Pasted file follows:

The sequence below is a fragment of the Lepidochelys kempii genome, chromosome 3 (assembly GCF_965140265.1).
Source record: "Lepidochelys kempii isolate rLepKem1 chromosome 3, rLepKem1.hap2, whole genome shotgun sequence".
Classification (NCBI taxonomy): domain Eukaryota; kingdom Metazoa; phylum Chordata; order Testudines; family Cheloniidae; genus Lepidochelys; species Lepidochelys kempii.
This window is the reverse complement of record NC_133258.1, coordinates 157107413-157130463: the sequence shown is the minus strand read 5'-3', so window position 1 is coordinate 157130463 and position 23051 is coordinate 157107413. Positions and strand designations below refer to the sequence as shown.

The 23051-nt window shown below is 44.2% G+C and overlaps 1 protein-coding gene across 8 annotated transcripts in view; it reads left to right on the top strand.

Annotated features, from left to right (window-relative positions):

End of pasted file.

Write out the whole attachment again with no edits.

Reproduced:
The sequence below is a fragment of the Lepidochelys kempii genome, chromosome 3 (assembly GCF_965140265.1).
Source record: "Lepidochelys kempii isolate rLepKem1 chromosome 3, rLepKem1.hap2, whole genome shotgun sequence".
Classification (NCBI taxonomy): domain Eukaryota; kingdom Metazoa; phylum Chordata; order Testudines; family Cheloniidae; genus Lepidochelys; species Lepidochelys kempii.
This window is the reverse complement of record NC_133258.1, coordinates 157107413-157130463: the sequence shown is the minus strand read 5'-3', so window position 1 is coordinate 157130463 and position 23051 is coordinate 157107413. Positions and strand designations below refer to the sequence as shown.

The 23051-nt window shown below is 44.2% G+C and overlaps 1 protein-coding gene across 8 annotated transcripts in view; it reads left to right on the top strand.

Annotated features, from left to right (window-relative positions):